Thousands of Inland Revenue files were locked up after New Zealand's tax department became the target of a cryptolocking attack.
IRD said that in addition to the phishing emails targeting customers, the department also regularly receives phishing emails attempting to obtain money or information or to compromise the Inland Revenue environment.
"In November 2017, a link in a phishing email was clicked on resulting in a cryptolocker malware executing within Inland Revenue which encrypted 3500 files," a statement to Parliament's Finance and Expenditure Committee said.
IRD has since told Reseller News the attack occurred in November 2016, not 2017 as it told the committee.
The files were recovered from back-up and no Inland Revenue data was lost or compromised, IRD said in response to questions during the department's annual review.
"The cryptolocker variant we were dealing with was called Locky," a spokesman told Reseller News. "The affected files were isolated, removed and backed up within 24 hours of the ransomware being discovered."
The attackers behind Locky have pushed the malware aggressively, using massive spam campaigns and compromised websites.
Locky, which encrypts files on victims’ computers and then demands a ransom of between 0.5 to 1 bitcoin, was unleashed in aggressive spam campaigns in February 2016, according to Symantec.
"One of the main routes of infection has been through spam email campaigns, many of which are disguised as invoices.
"Word documents containing a malicious macro are attached to these emails."
Since this incident, IRD has established a three-year awareness programme to further educate staff about cyber security, the spokesman said.
"The activities undertaken to date include: security awareness presentations at nearly all IR sites; instructional videos hosted on our intranet coinciding with 2017 Cyber Smart Week; a series of simulated phishing exercises for randomly selected staff; and regular blogs, updates and articles about information security hosted on internal communications channels."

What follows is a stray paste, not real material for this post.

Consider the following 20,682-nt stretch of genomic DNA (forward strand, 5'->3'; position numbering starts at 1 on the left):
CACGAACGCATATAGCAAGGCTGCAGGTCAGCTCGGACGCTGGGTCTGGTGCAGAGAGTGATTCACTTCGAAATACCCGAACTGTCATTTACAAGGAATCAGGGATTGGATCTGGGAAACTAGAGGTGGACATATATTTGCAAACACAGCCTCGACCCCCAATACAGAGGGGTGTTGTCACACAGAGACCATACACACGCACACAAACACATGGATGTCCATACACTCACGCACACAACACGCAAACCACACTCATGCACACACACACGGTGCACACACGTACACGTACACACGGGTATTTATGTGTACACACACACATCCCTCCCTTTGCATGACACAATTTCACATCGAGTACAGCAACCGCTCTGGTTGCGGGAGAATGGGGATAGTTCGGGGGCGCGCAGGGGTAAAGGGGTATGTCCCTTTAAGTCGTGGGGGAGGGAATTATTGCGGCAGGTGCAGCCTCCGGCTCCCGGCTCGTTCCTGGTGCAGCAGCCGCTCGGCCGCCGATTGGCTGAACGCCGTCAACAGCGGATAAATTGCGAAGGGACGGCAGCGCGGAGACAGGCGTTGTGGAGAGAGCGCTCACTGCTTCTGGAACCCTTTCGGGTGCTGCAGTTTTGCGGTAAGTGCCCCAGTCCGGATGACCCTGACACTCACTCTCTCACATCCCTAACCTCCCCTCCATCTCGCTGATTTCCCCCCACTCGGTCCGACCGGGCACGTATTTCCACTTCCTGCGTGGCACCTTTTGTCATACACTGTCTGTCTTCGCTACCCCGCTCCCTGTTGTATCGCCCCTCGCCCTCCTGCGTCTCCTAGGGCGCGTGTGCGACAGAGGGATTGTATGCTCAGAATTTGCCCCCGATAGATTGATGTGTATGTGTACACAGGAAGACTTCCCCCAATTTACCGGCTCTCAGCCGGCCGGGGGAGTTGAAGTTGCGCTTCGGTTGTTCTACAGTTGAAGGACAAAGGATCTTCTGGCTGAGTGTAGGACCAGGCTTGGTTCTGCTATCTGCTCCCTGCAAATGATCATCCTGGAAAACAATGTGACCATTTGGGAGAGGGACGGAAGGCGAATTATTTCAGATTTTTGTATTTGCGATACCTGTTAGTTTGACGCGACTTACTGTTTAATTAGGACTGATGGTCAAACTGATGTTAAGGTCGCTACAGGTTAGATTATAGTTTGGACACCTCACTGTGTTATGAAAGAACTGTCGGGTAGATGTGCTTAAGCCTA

Additional controls around anti-virus updates and updates to IRD's email and web proxy services have also been implemented to reduce the likelihood of a reccurrance, the department told the committee.
There have been a series of such attacks over the last five years, culminating in last year's NotPetya attack.
The Government Communications Security Bureau condemned that attack this month and joined other such agencies in attributing the attack to Russia.
"While there were no reports of NotPetya having a direct impact in New Zealand, it caused disruption to some organisations while they updated systems to protect themselves from it," said Andrew Hampton, director general of GCSB.
The Locky attack appears to have been the only data security issue to strike IRD during the year, marking improved performance from earlier years. Nine security issues were reported in 2013, eight in 2014, six in 2015 and four in 2016.
Furthermore, no laptops or tablets went missing during the year, compared with two in 2016.
In all of the reported instances IRD said access to information was restricted "based on the implementation of standard device authentication security protocols, including hard drive encryption and strong password policies.
The document also reveals that out of a total of $133.7 million paid to contractors on its business transformation programme during the year, Accenture was paid $41.4 million and Deloitte $12 million, while Fast Enterprises, the outfit delivering IRD's new tax administration system was paid $35.7 million.
It also discloses IRD's software licensing costs, which continue to grow, more than doubling from $3.2 million in 2013 to $7.2 million in 2017.